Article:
Law Society of Alberta sets date for Tyler Shandro conduct hearing

Anarba Groub

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The Law Society of Alberta has scheduled a virtual hearing starting Oct. 17 to decide whether former health minister Tyler Shandro broke its code of conduct.

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It stems from incidents in 2020 when reports emerged that Shandro confronted a Calgary doctor in his driveway over a social media post, obtained personal phone numbers through Alberta Health Services to call at least one doctor, and emailed an individual who tried to contact a company operated by Shandro’s wife.

Shandro is now the province’s justice minister, after previously being shuffled to labour and immigration, but the hearing will investigate complaints about the three incidents during Shandro’s tenure as health minister, including one complaint alleging he “behaved inappropriately by engaging in conduct that brings the reputation of the profession into disrepute.”

To avoid a potential public perception of bias, the law society has hired an external law firm to represent it in the conduct hearing.

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Elizabeth J. Osler, the law society’s CEO and executive director, said in a statement to Postmedia, “It is best practice for a regulatory body to use external counsel in situations where the individual is in a public position, and/or where the circumstances of the case are high profile.”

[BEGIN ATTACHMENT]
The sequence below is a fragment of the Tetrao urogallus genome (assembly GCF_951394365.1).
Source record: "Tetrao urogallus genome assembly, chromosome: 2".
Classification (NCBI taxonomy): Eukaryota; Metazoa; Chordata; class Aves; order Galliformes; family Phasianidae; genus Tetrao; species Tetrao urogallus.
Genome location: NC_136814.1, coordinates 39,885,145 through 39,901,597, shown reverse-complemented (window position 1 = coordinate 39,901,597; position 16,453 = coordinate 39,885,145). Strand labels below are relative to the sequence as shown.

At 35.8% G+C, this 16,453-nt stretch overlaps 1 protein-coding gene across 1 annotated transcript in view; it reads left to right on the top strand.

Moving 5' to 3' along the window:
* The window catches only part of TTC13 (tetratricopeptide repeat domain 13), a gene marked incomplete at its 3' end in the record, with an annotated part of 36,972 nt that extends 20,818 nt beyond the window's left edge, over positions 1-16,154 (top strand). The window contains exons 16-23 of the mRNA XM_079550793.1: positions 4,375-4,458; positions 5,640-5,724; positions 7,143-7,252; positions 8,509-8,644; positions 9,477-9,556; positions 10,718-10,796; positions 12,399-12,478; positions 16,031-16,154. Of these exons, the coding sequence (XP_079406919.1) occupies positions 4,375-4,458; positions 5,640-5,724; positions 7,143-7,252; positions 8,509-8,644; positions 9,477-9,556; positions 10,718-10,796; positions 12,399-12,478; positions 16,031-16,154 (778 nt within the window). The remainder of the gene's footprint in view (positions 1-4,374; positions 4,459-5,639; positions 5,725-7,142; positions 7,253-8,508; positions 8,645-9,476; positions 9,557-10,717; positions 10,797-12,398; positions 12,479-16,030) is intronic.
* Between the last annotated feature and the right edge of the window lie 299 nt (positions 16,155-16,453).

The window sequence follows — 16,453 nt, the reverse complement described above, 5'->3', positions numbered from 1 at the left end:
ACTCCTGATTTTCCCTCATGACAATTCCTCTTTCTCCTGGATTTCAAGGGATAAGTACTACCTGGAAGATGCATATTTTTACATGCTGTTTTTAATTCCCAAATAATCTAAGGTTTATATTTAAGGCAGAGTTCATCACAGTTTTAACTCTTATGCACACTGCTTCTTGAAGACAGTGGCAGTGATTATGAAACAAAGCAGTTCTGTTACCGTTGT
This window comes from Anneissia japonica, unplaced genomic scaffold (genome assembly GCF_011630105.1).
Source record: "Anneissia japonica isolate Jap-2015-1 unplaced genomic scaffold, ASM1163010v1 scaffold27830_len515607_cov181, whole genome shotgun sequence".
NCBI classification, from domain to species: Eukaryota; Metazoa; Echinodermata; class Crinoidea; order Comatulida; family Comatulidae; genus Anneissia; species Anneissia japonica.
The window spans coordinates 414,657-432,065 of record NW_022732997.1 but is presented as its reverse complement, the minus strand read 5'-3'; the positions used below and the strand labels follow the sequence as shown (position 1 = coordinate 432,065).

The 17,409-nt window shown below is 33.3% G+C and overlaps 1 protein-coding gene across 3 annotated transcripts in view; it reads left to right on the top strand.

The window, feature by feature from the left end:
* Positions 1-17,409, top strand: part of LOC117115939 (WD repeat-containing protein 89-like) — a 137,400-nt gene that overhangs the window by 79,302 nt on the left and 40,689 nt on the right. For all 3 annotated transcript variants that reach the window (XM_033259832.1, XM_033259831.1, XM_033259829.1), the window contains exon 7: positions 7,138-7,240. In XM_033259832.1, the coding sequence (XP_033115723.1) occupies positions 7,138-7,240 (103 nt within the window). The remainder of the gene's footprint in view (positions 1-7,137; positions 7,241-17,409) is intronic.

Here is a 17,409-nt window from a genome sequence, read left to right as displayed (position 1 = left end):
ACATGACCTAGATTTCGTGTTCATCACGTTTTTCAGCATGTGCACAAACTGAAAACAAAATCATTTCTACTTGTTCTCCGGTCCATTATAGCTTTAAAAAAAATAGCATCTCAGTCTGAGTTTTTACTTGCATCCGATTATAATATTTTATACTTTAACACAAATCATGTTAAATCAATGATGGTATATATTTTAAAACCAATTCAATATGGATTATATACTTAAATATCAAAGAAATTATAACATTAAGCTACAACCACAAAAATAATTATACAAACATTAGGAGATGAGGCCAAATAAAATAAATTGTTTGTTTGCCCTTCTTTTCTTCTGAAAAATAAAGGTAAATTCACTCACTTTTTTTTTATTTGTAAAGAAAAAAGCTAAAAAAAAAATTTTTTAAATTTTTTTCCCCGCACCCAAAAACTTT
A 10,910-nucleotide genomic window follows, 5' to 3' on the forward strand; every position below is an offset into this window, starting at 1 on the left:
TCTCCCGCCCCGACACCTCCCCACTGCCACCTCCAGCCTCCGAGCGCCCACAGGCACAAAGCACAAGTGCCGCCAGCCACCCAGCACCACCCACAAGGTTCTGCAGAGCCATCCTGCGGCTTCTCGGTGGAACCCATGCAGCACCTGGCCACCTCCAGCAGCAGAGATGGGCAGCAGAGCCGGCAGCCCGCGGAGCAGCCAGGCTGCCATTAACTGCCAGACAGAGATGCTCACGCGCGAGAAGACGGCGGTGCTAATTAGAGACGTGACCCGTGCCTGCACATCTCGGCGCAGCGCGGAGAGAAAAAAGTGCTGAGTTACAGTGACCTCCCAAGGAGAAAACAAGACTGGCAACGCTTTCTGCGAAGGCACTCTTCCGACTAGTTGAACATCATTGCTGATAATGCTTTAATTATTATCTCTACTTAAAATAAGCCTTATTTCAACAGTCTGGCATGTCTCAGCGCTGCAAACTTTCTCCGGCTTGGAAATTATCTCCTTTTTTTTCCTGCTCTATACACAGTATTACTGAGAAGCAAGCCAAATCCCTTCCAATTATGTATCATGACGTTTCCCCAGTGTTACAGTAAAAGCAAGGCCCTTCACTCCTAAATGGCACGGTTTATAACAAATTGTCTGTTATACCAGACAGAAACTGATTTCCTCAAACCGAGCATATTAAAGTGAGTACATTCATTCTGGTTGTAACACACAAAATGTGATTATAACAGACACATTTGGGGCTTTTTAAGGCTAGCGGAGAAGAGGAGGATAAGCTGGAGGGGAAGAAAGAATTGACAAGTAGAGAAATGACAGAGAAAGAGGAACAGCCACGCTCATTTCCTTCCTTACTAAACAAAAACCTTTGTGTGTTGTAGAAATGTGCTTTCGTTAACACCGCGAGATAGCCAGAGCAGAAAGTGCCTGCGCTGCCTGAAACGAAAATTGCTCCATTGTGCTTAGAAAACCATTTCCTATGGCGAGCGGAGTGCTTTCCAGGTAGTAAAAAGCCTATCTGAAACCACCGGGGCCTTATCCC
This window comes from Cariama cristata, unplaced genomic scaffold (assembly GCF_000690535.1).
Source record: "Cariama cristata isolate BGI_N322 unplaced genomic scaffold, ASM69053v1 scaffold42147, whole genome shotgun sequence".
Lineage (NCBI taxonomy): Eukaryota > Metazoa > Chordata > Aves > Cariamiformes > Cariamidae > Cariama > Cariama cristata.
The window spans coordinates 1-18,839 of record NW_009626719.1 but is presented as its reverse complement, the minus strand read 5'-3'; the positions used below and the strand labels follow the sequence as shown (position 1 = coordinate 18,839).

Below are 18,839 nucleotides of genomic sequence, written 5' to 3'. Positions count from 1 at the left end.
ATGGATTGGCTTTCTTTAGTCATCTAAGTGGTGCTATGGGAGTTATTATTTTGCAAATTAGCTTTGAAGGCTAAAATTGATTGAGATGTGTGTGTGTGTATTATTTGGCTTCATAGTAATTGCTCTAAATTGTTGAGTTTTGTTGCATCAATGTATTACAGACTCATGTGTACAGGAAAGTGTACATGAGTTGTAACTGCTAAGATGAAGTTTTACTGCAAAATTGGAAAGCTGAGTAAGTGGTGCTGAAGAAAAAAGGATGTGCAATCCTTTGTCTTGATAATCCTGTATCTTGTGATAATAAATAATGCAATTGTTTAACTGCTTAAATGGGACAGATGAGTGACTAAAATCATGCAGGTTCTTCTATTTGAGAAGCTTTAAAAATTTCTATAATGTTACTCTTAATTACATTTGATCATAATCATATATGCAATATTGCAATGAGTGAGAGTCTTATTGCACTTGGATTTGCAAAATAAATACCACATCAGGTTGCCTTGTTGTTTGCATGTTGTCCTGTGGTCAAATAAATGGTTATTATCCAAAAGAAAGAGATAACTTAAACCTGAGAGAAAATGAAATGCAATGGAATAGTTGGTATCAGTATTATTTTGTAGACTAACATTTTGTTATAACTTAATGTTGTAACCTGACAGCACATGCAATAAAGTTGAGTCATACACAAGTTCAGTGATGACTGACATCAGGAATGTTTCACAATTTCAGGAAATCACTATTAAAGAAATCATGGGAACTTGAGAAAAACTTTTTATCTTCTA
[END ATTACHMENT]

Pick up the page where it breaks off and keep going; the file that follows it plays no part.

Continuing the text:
“This is done to ensure that there can be no allegations about the legitimacy of the hearing process,” Osler said. The society is an independent body but does report to the minister, who appoints some public members to its governing board.

If the hearing finds that Shandro’s conduct deserves sanction, consequences could range from a fine to suspension or disbarment.

According to the society’s conduct process, after a complaint is reviewed it can be dismissed or referred to a practice review committee or the conduct committee.

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Joseph Dow, Shandro’s press secretary, has previously noted that anyone with a concern against a lawyer can make a complaint to the Law Society of Alberta.

He said two years ago, an anonymous account on social media published a post that encouraged the public to file complaints with the law society.

“Minister Shandro looks forward to resolving the matter through the Law Society of Alberta’s complaint process,” said Dow in February.

The Opposition NDP has repeatedly called for Shandro to resign as a cabinet minister following the incidents that are now the subject of the law society’s investigation.

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